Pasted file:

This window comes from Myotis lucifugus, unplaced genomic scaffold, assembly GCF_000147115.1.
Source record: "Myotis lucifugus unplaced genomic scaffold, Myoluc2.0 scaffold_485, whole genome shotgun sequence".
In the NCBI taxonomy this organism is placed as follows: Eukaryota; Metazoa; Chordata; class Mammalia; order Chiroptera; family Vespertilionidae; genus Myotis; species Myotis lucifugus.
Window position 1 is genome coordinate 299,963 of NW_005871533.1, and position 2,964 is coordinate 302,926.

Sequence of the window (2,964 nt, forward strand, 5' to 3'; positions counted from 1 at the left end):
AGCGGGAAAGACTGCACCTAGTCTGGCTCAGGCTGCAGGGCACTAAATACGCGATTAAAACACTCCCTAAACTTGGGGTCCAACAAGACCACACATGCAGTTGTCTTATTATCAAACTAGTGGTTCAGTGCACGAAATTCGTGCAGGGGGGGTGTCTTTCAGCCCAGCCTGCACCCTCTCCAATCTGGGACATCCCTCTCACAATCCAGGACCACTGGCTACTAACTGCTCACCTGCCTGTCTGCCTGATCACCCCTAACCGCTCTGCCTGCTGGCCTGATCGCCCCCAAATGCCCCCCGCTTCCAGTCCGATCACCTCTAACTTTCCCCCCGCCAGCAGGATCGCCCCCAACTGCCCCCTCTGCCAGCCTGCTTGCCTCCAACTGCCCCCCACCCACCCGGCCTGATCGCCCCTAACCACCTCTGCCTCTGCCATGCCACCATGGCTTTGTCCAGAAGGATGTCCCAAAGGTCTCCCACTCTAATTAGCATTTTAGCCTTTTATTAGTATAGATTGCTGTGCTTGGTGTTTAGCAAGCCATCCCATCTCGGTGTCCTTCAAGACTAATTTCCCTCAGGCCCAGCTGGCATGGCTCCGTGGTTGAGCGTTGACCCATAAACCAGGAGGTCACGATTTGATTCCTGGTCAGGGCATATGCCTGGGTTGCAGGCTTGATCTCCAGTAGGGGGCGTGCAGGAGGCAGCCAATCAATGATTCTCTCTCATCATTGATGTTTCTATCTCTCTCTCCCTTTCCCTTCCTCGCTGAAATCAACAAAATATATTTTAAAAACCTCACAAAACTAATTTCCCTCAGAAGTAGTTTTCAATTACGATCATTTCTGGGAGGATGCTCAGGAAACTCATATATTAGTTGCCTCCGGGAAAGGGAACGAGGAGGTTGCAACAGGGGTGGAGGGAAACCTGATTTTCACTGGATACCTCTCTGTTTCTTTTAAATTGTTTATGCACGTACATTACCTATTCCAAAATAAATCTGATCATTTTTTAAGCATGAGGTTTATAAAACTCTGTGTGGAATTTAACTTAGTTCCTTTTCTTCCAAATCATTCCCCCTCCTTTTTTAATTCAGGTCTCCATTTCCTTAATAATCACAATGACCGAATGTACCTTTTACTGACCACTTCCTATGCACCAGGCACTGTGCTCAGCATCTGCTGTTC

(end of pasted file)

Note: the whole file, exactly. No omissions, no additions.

This window comes from Myotis lucifugus, unplaced genomic scaffold, assembly GCF_000147115.1.
Source record: "Myotis lucifugus unplaced genomic scaffold, Myoluc2.0 scaffold_485, whole genome shotgun sequence".
In the NCBI taxonomy this organism is placed as follows: Eukaryota; Metazoa; Chordata; class Mammalia; order Chiroptera; family Vespertilionidae; genus Myotis; species Myotis lucifugus.
Window position 1 is genome coordinate 299,963 of NW_005871533.1, and position 2,964 is coordinate 302,926.

Sequence of the window (2,964 nt, forward strand, 5' to 3'; positions counted from 1 at the left end):
AGCGGGAAAGACTGCACCTAGTCTGGCTCAGGCTGCAGGGCACTAAATACGCGATTAAAACACTCCCTAAACTTGGGGTCCAACAAGACCACACATGCAGTTGTCTTATTATCAAACTAGTGGTTCAGTGCACGAAATTCGTGCAGGGGGGGTGTCTTTCAGCCCAGCCTGCACCCTCTCCAATCTGGGACATCCCTCTCACAATCCAGGACCACTGGCTACTAACTGCTCACCTGCCTGTCTGCCTGATCACCCCTAACCGCTCTGCCTGCTGGCCTGATCGCCCCCAAATGCCCCCCGCTTCCAGTCCGATCACCTCTAACTTTCCCCCCGCCAGCAGGATCGCCCCCAACTGCCCCCTCTGCCAGCCTGCTTGCCTCCAACTGCCCCCCACCCACCCGGCCTGATCGCCCCTAACCACCTCTGCCTCTGCCATGCCACCATGGCTTTGTCCAGAAGGATGTCCCAAAGGTCTCCCACTCTAATTAGCATTTTAGCCTTTTATTAGTATAGATTGCTGTGCTTGGTGTTTAGCAAGCCATCCCATCTCGGTGTCCTTCAAGACTAATTTCCCTCAGGCCCAGCTGGCATGGCTCCGTGGTTGAGCGTTGACCCATAAACCAGGAGGTCACGATTTGATTCCTGGTCAGGGCATATGCCTGGGTTGCAGGCTTGATCTCCAGTAGGGGGCGTGCAGGAGGCAGCCAATCAATGATTCTCTCTCATCATTGATGTTTCTATCTCTCTCTCCCTTTCCCTTCCTCGCTGAAATCAACAAAATATATTTTAAAAACCTCACAAAACTAATTTCCCTCAGAAGTAGTTTTCAATTACGATCATTTCTGGGAGGATGCTCAGGAAACTCATATATTAGTTGCCTCCGGGAAAGGGAACGAGGAGGTTGCAACAGGGGTGGAGGGAAACCTGATTTTCACTGGATACCTCTCTGTTTCTTTTAAATTGTTTATGCACGTACATTACCTATTCCAAAATAAATCTGATCATTTTTTAAGCATGAGGTTTATAAAACTCTGTGTGGAATTTAACTTAGTTCCTTTTCTTCCAAATCATTCCCCCTCCTTTTTTAATTCAGGTCTCCATTTCCTTAATAATCACAATGACCGAATGTACCTTTTACTGACCACTTCCTATGCACCAGGCACTGTGCTCAGCATCTGCTGTTC